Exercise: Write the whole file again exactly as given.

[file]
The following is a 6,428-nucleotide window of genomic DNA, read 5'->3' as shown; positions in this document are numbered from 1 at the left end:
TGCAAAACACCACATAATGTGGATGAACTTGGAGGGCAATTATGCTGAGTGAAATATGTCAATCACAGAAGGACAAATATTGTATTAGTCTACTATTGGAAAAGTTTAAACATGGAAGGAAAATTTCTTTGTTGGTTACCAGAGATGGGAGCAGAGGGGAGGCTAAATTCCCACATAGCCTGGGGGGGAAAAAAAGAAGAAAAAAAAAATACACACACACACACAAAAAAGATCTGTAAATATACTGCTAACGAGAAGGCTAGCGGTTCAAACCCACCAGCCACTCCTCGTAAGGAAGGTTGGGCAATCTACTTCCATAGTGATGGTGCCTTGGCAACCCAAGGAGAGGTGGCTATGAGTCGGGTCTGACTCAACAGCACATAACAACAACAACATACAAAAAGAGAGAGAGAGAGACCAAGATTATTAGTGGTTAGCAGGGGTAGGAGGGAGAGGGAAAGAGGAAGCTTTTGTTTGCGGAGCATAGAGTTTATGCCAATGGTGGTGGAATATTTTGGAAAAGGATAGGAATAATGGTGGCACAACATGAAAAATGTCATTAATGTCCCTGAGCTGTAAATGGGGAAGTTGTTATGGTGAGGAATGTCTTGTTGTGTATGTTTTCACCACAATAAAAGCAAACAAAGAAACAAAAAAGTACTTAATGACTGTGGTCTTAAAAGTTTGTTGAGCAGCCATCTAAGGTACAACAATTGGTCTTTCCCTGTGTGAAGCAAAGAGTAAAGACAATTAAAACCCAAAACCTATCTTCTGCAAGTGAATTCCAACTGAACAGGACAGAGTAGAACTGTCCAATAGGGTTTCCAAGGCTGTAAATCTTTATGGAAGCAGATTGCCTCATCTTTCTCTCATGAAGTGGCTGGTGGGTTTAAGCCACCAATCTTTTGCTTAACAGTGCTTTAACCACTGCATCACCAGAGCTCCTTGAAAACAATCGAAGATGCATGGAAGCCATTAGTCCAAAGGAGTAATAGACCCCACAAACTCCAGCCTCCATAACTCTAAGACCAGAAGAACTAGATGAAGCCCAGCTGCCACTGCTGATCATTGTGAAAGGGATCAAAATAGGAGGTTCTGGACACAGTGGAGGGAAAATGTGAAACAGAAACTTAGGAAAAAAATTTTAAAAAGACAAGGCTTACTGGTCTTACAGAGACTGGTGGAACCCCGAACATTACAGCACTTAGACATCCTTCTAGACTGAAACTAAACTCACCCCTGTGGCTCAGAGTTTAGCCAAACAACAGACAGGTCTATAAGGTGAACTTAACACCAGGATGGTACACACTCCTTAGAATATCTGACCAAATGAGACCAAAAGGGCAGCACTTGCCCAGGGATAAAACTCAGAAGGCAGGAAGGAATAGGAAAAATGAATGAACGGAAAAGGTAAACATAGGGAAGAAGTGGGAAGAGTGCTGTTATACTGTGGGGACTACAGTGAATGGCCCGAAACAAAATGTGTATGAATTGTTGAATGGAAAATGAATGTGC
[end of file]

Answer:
The following is a 6,428-nucleotide window of genomic DNA, read 5'->3' as shown; positions in this document are numbered from 1 at the left end:
TGCAAAACACCACATAATGTGGATGAACTTGGAGGGCAATTATGCTGAGTGAAATATGTCAATCACAGAAGGACAAATATTGTATTAGTCTACTATTGGAAAAGTTTAAACATGGAAGGAAAATTTCTTTGTTGGTTACCAGAGATGGGAGCAGAGGGGAGGCTAAATTCCCACATAGCCTGGGGGGGAAAAAAAGAAGAAAAAAAAAATACACACACACACACAAAAAAGATCTGTAAATATACTGCTAACGAGAAGGCTAGCGGTTCAAACCCACCAGCCACTCCTCGTAAGGAAGGTTGGGCAATCTACTTCCATAGTGATGGTGCCTTGGCAACCCAAGGAGAGGTGGCTATGAGTCGGGTCTGACTCAACAGCACATAACAACAACAACATACAAAAAGAGAGAGAGAGAGACCAAGATTATTAGTGGTTAGCAGGGGTAGGAGGGAGAGGGAAAGAGGAAGCTTTTGTTTGCGGAGCATAGAGTTTATGCCAATGGTGGTGGAATATTTTGGAAAAGGATAGGAATAATGGTGGCACAACATGAAAAATGTCATTAATGTCCCTGAGCTGTAAATGGGGAAGTTGTTATGGTGAGGAATGTCTTGTTGTGTATGTTTTCACCACAATAAAAGCAAACAAAGAAACAAAAAAGTACTTAATGACTGTGGTCTTAAAAGTTTGTTGAGCAGCCATCTAAGGTACAACAATTGGTCTTTCCCTGTGTGAAGCAAAGAGTAAAGACAATTAAAACCCAAAACCTATCTTCTGCAAGTGAATTCCAACTGAACAGGACAGAGTAGAACTGTCCAATAGGGTTTCCAAGGCTGTAAATCTTTATGGAAGCAGATTGCCTCATCTTTCTCTCATGAAGTGGCTGGTGGGTTTAAGCCACCAATCTTTTGCTTAACAGTGCTTTAACCACTGCATCACCAGAGCTCCTTGAAAACAATCGAAGATGCATGGAAGCCATTAGTCCAAAGGAGTAATAGACCCCACAAACTCCAGCCTCCATAACTCTAAGACCAGAAGAACTAGATGAAGCCCAGCTGCCACTGCTGATCATTGTGAAAGGGATCAAAATAGGAGGTTCTGGACACAGTGGAGGGAAAATGTGAAACAGAAACTTAGGAAAAAAATTTTAAAAAGACAAGGCTTACTGGTCTTACAGAGACTGGTGGAACCCCGAACATTACAGCACTTAGACATCCTTCTAGACTGAAACTAAACTCACCCCTGTGGCTCAGAGTTTAGCCAAACAACAGACAGGTCTATAAGGTGAACTTAACACCAGGATGGTACACACTCCTTAGAATATCTGACCAAATGAGACCAAAAGGGCAGCACTTGCCCAGGGATAAAACTCAGAAGGCAGGAAGGAATAGGAAAAATGAATGAACGGAAAAGGTAAACATAGGGAAGAAGTGGGAAGAGTGCTGTTATACTGTGGGGACTACAGTGAATGGCCCGAAACAAAATGTGTATGAATTGTTGAATGGAAAATGAATGTGC